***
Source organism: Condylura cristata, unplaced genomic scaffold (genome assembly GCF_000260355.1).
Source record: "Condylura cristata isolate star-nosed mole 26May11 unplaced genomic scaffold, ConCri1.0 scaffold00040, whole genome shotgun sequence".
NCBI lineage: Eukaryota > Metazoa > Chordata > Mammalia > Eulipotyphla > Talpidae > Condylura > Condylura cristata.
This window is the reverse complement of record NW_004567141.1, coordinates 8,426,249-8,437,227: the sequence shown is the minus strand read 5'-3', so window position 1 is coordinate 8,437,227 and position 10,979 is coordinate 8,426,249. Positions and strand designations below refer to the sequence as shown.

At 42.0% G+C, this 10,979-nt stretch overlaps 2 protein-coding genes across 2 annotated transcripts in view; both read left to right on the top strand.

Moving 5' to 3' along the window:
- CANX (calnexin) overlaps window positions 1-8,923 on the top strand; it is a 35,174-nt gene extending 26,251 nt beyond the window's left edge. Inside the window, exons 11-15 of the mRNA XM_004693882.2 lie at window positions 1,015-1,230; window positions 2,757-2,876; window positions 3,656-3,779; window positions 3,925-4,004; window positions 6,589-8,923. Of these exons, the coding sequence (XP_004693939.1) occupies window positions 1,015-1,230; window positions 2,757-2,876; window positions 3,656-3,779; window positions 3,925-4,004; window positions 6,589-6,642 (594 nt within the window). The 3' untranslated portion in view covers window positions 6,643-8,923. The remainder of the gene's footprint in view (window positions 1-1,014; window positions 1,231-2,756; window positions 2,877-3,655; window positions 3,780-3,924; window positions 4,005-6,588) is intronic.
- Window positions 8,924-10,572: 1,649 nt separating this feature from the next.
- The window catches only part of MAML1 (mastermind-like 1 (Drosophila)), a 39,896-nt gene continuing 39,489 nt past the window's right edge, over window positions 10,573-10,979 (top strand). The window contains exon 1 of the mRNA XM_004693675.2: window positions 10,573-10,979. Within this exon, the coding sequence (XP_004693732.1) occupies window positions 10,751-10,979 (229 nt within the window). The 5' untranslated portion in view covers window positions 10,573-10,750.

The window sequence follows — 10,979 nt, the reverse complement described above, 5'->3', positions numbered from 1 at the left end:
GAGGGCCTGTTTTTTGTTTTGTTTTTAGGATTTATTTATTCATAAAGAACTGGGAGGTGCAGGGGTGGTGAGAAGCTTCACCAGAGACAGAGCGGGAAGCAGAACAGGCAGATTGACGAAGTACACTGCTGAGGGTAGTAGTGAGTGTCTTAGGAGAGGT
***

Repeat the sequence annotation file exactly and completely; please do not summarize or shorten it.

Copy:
Source organism: Condylura cristata, unplaced genomic scaffold (genome assembly GCF_000260355.1).
Source record: "Condylura cristata isolate star-nosed mole 26May11 unplaced genomic scaffold, ConCri1.0 scaffold00040, whole genome shotgun sequence".
NCBI lineage: Eukaryota > Metazoa > Chordata > Mammalia > Eulipotyphla > Talpidae > Condylura > Condylura cristata.
This window is the reverse complement of record NW_004567141.1, coordinates 8,426,249-8,437,227: the sequence shown is the minus strand read 5'-3', so window position 1 is coordinate 8,437,227 and position 10,979 is coordinate 8,426,249. Positions and strand designations below refer to the sequence as shown.

At 42.0% G+C, this 10,979-nt stretch overlaps 2 protein-coding genes across 2 annotated transcripts in view; both read left to right on the top strand.

Moving 5' to 3' along the window:
- CANX (calnexin) overlaps window positions 1-8,923 on the top strand; it is a 35,174-nt gene extending 26,251 nt beyond the window's left edge. Inside the window, exons 11-15 of the mRNA XM_004693882.2 lie at window positions 1,015-1,230; window positions 2,757-2,876; window positions 3,656-3,779; window positions 3,925-4,004; window positions 6,589-8,923. Of these exons, the coding sequence (XP_004693939.1) occupies window positions 1,015-1,230; window positions 2,757-2,876; window positions 3,656-3,779; window positions 3,925-4,004; window positions 6,589-6,642 (594 nt within the window). The 3' untranslated portion in view covers window positions 6,643-8,923. The remainder of the gene's footprint in view (window positions 1-1,014; window positions 1,231-2,756; window positions 2,877-3,655; window positions 3,780-3,924; window positions 4,005-6,588) is intronic.
- Window positions 8,924-10,572: 1,649 nt separating this feature from the next.
- The window catches only part of MAML1 (mastermind-like 1 (Drosophila)), a 39,896-nt gene continuing 39,489 nt past the window's right edge, over window positions 10,573-10,979 (top strand). The window contains exon 1 of the mRNA XM_004693675.2: window positions 10,573-10,979. Within this exon, the coding sequence (XP_004693732.1) occupies window positions 10,751-10,979 (229 nt within the window). The 5' untranslated portion in view covers window positions 10,573-10,750.

The window sequence follows — 10,979 nt, the reverse complement described above, 5'->3', positions numbered from 1 at the left end:
GAGGGCCTGTTTTTTGTTTTGTTTTTAGGATTTATTTATTCATAAAGAACTGGGAGGTGCAGGGGTGGTGAGAAGCTTCACCAGAGACAGAGCGGGAAGCAGAACAGGCAGATTGACGAAGTACACTGCTGAGGGTAGTAGTGAGTGTCTTAGGAGAGGT